TaShun Bowden-Lewis, Chief Public Defender, Misconduct Allegations

TaShun Bowden-Lewis, the First Black Chief Public Defender of Connecticut, Fired Over Misconduct Allegations 

Do you think there is more behind her firing?

TaShun Bowden-Lewis, Connecticut’s first Black chief public defender, was fired following months of misconduct allegations and disagreements with the agency’s oversight body.

An oversight commission fired Bowden-Lewis on June 4 after two years in the position. The firing followed 16 misconduct allegations, including racism, mistreatment of employees, and improper use of email access. During two public meetings in April, Bowden-Lewis denied all the allegations and even accused the Public Defender Services Commission panel of interfering with her authority to run the office. However, the board voted unanimously to let her go.

“Miss Bowden-Lewis, we recognize that this is a very difficult time for everyone, including you, the division and the commission,” Palmer said following the panel vote. 

“When this commission was appointed, we started with great hope for the future and never expected or wanted to be here today. It’s the commission’s sincere hope that there are better days ahead for you and for the division. Thank you.”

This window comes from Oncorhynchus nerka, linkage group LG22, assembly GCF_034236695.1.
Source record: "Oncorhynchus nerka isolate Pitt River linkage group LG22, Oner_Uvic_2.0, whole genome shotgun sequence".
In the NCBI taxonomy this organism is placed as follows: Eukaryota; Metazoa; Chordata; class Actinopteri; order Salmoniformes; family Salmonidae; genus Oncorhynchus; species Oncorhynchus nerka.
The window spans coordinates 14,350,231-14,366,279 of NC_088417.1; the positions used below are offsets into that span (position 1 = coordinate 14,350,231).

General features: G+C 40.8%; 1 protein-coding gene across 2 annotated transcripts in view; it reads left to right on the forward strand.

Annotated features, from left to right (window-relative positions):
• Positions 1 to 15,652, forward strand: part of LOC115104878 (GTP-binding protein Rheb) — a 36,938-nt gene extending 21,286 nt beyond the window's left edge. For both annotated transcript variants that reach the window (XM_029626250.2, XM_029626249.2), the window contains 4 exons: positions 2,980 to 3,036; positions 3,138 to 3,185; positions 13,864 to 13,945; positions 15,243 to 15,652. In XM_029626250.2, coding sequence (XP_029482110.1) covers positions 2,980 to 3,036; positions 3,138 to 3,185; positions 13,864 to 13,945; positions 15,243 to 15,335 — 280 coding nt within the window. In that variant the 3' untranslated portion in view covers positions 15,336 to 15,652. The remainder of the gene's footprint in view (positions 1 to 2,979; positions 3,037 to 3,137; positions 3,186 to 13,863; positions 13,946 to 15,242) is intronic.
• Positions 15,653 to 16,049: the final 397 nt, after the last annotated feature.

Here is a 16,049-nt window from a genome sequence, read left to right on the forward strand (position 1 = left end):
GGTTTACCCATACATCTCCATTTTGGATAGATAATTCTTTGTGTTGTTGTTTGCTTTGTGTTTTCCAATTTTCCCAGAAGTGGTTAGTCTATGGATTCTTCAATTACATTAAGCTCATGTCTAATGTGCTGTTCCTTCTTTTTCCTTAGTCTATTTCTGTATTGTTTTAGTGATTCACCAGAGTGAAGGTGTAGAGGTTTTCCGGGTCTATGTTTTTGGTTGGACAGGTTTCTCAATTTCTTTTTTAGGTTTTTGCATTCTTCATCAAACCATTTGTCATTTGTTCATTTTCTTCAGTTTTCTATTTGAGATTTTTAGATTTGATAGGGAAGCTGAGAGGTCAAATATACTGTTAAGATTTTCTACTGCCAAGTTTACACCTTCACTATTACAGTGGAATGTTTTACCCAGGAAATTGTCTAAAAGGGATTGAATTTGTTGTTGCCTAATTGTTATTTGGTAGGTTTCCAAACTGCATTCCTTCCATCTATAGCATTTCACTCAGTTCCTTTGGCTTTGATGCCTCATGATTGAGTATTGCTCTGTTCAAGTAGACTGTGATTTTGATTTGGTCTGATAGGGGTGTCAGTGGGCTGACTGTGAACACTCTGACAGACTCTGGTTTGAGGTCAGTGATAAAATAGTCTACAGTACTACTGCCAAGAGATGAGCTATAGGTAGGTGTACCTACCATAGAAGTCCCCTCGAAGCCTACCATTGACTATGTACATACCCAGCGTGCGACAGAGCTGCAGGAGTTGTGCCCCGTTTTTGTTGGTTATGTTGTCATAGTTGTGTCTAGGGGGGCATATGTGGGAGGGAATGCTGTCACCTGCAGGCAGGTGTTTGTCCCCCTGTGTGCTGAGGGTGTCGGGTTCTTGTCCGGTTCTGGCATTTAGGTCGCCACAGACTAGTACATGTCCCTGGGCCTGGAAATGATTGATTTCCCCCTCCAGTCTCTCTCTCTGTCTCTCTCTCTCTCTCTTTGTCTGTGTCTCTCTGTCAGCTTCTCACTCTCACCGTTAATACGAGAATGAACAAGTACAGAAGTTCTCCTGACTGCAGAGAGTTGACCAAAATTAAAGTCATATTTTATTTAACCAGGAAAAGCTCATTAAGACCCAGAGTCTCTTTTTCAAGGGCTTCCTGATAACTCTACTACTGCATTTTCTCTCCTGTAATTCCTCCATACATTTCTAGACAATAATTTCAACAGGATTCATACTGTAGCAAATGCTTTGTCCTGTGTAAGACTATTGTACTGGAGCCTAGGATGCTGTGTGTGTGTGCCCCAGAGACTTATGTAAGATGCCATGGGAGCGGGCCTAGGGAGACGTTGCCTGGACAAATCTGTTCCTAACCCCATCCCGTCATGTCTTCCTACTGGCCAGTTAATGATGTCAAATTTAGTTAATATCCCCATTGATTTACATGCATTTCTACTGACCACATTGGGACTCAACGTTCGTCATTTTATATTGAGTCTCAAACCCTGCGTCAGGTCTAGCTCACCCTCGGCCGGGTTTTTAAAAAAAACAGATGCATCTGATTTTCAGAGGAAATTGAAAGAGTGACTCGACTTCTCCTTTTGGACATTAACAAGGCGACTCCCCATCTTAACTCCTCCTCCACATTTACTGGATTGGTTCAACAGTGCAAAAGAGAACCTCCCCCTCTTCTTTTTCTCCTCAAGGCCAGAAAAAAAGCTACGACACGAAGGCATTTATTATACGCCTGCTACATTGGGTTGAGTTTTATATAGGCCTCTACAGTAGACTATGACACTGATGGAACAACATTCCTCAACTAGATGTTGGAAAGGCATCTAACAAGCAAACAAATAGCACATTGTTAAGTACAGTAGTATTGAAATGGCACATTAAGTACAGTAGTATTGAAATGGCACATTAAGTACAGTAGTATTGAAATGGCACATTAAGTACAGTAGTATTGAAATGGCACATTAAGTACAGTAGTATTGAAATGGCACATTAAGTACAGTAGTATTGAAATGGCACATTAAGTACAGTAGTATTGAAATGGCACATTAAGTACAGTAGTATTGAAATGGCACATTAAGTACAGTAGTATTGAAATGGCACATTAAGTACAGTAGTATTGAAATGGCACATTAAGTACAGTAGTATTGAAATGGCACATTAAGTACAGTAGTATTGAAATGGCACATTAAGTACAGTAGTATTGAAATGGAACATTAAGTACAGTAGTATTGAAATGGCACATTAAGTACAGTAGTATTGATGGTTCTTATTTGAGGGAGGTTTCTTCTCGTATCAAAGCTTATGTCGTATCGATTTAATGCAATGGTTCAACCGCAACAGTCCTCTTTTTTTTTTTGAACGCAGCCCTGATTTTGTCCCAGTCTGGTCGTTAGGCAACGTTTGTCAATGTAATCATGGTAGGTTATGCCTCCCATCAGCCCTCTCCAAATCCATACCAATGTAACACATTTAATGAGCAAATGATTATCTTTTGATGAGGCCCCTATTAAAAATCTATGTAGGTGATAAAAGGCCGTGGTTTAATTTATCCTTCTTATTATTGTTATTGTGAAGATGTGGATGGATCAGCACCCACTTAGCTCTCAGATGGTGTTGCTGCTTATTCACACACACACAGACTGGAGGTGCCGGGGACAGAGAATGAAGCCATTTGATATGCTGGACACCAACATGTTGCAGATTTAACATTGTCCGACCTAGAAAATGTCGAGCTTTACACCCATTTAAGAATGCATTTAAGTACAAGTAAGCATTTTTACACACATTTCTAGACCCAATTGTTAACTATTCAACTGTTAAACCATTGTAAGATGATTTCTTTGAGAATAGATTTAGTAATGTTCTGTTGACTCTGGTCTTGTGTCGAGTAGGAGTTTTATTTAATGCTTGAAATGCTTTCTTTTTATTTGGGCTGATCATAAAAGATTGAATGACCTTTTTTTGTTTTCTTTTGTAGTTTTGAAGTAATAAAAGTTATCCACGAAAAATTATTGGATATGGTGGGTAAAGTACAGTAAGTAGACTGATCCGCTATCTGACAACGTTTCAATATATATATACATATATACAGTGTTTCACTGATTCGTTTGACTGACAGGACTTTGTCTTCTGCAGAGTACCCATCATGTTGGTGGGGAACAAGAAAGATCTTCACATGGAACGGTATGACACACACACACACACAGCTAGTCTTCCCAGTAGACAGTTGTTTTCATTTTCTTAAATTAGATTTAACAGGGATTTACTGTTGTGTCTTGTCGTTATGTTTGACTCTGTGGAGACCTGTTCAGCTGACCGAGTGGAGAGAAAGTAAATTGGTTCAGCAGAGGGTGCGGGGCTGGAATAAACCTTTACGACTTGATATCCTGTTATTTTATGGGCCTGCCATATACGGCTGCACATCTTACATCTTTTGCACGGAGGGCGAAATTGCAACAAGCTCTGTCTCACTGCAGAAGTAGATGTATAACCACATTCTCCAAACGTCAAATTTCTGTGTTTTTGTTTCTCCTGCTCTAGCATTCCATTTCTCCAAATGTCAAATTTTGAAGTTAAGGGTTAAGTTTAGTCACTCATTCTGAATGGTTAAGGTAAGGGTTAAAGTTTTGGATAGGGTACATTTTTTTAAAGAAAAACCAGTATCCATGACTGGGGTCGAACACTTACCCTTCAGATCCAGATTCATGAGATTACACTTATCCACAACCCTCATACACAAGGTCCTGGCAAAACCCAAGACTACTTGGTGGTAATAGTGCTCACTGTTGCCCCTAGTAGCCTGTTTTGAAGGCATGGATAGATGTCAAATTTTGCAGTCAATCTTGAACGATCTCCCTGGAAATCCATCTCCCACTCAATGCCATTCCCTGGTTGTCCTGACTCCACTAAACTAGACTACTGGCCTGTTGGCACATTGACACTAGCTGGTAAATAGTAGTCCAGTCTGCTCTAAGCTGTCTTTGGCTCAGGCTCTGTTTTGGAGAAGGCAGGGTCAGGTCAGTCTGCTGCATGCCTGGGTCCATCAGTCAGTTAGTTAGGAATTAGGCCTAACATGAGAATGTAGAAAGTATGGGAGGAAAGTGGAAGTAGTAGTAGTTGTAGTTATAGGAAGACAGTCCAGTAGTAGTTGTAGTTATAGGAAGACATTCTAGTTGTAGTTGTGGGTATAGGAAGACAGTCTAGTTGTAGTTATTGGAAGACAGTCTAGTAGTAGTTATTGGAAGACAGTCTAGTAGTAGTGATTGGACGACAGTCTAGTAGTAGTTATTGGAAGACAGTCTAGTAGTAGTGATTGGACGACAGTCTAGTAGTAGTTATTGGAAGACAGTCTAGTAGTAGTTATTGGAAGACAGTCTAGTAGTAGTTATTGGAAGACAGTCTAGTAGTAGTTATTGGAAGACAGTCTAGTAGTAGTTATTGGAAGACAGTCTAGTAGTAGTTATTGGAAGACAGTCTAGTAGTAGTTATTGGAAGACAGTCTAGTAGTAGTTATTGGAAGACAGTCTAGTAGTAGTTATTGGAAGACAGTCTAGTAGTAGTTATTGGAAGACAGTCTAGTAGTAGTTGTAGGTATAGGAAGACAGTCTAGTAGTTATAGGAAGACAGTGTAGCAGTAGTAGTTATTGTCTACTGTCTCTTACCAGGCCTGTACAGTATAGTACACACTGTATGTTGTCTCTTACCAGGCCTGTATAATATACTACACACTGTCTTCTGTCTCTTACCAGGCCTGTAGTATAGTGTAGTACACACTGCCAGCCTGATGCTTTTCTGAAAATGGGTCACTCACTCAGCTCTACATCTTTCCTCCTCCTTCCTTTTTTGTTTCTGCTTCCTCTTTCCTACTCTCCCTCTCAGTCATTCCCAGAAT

Intense disagreements started in early 2024, resulting in Bowden-Lewis being suspended on Feb. 9. Palmer wrote in a letter that the disciplinary action resulted from an “investigation by the commission into certain behavior that, if confirmed, could be grounds for disciplinary action.”

The board also accused her of repeating claims of discrimination, bias and retaliation against members. However, they opted not to factor that into their decision. “The interest in protecting the right to oppose discrimination outweighs the interest in avoiding meritless claims of discrimination,” the decision wrote.  

The Connecticut Public Defender Attorneys Union released a statement praising the decision: “Members have fulfilled our vital public mission.”

“Our members have fulfilled our vital public mission despite the controversy and dysfunction that we have experienced during the last two years,” the statement read. 

“We look forward to working productively with a new Chief Public Defender so we can continue to serve the people of Connecticut with the utmost professionalism.” 

While Bowden-Lewis declined to comment after the vote, according to Associated Press, her lawyer, Thomas Bucci, the former mayor of Bridegport, Connecticut, called the vote an “unlawful removal.” “This was a skewed process, an unfair process, meant to remove a very capable and competent director who was protecting the integrity of the institution,” Bucci said.

Several supporters who attended the public meetings felt that Bowden-Lewis should remain in the position. The former chief public defender once said she thought she was never given a fair chance at success in the role. Some Black and brown employees described the move as an effort to undermine the chief’s goals, which Bowden-Lewis described as the “hyper scrutinizing and undermining” of her decisions.